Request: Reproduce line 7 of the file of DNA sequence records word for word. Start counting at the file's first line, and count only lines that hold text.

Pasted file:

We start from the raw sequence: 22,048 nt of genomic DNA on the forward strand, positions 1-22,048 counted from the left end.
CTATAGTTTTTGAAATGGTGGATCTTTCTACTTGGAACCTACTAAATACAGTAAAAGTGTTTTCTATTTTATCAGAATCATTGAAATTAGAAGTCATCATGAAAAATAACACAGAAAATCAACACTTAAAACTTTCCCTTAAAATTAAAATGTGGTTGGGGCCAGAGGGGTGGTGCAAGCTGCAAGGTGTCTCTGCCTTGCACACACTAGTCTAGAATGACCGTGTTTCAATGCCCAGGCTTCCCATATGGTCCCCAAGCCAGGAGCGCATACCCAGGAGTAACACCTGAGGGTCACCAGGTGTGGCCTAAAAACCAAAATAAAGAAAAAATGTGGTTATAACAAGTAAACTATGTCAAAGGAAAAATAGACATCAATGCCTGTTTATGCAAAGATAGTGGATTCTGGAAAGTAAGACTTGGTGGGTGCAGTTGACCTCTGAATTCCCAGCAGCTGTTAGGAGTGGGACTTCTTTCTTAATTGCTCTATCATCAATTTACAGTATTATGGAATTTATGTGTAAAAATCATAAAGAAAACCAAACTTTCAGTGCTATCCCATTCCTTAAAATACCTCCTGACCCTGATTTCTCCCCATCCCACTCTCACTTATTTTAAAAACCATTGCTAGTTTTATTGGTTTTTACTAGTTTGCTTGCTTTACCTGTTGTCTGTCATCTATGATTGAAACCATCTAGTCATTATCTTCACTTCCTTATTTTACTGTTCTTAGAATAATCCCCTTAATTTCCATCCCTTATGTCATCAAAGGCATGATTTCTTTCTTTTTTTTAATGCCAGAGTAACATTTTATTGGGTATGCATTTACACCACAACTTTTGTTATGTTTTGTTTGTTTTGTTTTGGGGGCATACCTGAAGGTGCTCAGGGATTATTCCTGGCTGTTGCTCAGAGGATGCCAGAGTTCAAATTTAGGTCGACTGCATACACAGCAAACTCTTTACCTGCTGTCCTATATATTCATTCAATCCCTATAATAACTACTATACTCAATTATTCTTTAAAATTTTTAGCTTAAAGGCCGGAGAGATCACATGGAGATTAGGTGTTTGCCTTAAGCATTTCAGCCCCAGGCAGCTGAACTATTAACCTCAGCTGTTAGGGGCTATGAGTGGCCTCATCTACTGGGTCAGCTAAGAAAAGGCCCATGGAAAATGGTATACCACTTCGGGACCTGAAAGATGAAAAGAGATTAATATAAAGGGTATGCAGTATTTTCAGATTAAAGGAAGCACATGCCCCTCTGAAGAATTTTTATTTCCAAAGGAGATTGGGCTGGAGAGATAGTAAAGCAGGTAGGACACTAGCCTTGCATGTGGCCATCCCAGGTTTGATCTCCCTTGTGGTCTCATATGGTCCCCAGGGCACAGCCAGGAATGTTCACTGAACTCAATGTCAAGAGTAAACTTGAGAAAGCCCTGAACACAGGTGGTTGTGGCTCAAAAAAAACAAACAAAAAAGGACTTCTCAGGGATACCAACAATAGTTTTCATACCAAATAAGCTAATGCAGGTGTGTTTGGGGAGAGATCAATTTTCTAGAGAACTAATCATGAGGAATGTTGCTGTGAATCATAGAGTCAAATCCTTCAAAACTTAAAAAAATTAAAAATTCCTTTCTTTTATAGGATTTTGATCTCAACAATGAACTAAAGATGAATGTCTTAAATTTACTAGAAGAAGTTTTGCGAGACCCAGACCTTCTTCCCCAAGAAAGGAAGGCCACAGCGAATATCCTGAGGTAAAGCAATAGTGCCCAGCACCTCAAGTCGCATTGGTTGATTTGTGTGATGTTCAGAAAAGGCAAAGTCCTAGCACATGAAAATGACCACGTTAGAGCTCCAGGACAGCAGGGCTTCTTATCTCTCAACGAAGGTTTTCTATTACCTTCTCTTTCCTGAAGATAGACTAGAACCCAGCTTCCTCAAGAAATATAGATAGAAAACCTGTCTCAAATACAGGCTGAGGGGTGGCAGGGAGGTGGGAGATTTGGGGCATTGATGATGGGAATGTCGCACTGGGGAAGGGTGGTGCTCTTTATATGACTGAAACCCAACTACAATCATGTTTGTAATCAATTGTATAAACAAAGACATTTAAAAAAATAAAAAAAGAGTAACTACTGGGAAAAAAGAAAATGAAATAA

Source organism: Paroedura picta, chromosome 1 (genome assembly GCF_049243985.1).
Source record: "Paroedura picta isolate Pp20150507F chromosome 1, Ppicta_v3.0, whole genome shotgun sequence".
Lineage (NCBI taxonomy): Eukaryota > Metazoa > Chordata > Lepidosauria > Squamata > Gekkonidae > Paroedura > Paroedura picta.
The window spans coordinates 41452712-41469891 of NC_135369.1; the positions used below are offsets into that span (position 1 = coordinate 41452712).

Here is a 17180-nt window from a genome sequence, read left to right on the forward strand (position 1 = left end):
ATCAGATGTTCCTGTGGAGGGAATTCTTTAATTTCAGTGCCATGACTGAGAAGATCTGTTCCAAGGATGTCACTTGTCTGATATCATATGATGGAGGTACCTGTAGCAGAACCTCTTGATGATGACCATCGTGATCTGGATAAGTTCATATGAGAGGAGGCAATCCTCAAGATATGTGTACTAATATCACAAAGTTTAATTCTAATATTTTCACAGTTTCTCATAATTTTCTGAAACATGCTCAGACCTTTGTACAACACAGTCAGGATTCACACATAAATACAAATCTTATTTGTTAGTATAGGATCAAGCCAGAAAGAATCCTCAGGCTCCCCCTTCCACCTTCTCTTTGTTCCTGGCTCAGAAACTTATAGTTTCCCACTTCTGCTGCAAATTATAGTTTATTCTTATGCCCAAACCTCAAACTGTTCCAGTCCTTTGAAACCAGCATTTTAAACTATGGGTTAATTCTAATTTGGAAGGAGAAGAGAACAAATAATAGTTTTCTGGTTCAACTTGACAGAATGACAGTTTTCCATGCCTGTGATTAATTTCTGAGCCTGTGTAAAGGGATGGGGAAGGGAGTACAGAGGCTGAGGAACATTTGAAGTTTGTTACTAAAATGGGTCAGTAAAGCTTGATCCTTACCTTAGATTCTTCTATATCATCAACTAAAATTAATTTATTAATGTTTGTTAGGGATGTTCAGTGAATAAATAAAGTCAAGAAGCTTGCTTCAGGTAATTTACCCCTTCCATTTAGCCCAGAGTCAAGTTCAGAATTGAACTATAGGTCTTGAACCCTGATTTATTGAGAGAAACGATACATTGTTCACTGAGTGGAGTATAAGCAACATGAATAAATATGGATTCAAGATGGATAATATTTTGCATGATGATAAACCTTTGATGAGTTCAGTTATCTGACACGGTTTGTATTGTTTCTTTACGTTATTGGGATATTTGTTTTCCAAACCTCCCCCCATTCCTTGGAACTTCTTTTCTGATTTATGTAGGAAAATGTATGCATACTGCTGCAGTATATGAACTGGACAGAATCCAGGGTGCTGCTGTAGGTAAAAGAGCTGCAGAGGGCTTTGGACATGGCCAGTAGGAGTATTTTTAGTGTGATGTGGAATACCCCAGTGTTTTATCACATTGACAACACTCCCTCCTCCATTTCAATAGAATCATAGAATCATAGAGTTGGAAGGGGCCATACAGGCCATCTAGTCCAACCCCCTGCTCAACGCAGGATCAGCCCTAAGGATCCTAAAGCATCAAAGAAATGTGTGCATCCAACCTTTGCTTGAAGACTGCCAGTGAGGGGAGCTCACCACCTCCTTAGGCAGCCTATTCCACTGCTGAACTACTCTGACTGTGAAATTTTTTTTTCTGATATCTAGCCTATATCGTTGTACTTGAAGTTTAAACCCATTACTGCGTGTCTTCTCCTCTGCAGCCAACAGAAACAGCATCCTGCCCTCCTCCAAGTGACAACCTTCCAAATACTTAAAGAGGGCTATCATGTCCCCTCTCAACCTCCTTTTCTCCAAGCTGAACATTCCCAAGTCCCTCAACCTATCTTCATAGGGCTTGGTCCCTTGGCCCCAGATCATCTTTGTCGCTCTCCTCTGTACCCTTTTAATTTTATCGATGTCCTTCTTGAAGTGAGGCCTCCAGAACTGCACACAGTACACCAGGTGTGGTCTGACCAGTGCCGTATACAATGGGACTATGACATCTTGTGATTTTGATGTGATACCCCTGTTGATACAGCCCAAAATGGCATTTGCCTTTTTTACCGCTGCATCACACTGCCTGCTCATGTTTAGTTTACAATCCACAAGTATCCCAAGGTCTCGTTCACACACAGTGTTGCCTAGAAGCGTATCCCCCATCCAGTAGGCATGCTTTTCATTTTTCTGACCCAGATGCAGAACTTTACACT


Here is a 17180-nt window from a genome sequence, read left to right on the forward strand (position 1 = left end):